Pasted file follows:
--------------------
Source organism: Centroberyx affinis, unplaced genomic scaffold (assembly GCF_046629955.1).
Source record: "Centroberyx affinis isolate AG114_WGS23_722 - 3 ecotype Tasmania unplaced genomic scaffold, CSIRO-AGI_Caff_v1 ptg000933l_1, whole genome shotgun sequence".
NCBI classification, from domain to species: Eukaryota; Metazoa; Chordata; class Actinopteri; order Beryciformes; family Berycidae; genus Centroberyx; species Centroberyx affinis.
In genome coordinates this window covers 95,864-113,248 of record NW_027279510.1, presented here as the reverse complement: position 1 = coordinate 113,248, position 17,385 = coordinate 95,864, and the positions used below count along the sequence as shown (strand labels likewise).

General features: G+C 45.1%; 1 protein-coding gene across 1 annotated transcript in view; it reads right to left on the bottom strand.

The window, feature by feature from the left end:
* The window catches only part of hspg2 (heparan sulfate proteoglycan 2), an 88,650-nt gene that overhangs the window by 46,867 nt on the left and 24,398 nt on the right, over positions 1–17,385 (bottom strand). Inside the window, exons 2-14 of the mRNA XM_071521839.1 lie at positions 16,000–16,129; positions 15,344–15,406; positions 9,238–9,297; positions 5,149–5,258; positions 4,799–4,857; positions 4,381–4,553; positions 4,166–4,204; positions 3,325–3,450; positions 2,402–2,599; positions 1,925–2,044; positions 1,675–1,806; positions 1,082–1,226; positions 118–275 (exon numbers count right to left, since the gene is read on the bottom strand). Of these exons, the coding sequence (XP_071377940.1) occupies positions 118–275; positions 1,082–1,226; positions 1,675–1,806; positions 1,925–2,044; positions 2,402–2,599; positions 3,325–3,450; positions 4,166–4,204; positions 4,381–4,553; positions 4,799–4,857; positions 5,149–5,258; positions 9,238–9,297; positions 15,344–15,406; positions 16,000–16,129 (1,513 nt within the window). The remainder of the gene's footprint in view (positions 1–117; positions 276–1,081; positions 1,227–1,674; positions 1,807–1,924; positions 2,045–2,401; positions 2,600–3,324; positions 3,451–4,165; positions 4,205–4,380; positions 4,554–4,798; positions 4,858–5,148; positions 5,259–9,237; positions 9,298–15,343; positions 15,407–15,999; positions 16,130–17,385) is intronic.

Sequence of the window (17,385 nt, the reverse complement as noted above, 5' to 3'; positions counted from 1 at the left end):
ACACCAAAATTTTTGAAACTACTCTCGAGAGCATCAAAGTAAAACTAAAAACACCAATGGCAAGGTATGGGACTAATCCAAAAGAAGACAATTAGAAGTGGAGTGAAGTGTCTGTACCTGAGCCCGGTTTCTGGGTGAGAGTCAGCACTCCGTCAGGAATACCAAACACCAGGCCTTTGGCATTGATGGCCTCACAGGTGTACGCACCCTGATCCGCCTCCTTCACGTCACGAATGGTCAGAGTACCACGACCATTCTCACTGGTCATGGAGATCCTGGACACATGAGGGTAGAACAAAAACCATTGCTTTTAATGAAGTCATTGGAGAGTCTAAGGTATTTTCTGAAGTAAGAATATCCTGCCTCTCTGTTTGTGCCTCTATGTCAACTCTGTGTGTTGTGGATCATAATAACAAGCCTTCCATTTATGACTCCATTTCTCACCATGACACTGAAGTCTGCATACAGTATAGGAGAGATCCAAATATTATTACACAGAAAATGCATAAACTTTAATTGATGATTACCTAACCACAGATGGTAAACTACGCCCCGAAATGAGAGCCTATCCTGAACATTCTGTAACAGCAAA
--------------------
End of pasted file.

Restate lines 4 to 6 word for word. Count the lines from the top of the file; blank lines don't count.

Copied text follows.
In genome coordinates this window covers 95,864-113,248 of record NW_027279510.1, presented here as the reverse complement: position 1 = coordinate 113,248, position 17,385 = coordinate 95,864, and the positions used below count along the sequence as shown (strand labels likewise).

General features: G+C 45.1%; 1 protein-coding gene across 1 annotated transcript in view; it reads right to left on the bottom strand.

The window, feature by feature from the left end: